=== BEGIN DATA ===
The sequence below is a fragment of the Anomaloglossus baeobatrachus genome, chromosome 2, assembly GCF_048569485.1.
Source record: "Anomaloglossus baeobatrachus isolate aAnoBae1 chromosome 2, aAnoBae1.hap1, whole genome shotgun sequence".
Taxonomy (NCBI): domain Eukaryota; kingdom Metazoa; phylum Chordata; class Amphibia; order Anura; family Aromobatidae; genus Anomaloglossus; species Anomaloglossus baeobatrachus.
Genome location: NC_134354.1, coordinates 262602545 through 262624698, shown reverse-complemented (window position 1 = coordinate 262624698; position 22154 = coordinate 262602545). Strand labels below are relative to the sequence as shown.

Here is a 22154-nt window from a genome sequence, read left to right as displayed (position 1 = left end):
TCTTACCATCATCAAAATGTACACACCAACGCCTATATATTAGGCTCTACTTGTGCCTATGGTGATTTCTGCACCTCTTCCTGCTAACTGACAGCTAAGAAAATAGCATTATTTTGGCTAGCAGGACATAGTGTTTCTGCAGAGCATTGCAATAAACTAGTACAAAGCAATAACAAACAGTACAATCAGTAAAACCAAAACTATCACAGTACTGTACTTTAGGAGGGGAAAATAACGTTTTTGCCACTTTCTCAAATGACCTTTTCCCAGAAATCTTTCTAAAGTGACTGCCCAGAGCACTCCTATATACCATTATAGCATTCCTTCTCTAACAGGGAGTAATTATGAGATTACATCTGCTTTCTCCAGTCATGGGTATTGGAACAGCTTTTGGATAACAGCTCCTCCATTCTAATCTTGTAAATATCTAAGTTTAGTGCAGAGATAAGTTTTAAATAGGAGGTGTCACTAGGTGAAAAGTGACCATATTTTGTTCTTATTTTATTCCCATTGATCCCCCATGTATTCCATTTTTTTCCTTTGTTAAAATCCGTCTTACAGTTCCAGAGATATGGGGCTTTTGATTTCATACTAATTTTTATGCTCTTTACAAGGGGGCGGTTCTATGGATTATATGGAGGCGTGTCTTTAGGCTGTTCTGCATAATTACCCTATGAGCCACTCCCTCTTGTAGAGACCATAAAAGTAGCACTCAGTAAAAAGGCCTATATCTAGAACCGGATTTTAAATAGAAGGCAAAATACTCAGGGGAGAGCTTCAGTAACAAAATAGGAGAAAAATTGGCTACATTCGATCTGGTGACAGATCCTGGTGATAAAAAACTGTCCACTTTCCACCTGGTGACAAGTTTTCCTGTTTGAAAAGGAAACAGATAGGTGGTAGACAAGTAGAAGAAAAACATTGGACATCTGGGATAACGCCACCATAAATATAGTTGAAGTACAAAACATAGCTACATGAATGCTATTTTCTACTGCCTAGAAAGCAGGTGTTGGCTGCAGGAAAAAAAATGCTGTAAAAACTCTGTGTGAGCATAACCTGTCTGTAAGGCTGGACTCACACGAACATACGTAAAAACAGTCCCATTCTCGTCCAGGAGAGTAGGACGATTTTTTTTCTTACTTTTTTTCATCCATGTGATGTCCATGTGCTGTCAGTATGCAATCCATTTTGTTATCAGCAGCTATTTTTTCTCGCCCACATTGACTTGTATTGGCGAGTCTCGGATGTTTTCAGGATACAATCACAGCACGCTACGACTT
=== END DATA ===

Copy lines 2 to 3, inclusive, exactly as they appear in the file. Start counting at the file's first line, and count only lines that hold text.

Source record: "Anomaloglossus baeobatrachus isolate aAnoBae1 chromosome 2, aAnoBae1.hap1, whole genome shotgun sequence".
Taxonomy (NCBI): domain Eukaryota; kingdom Metazoa; phylum Chordata; class Amphibia; order Anura; family Aromobatidae; genus Anomaloglossus; species Anomaloglossus baeobatrachus.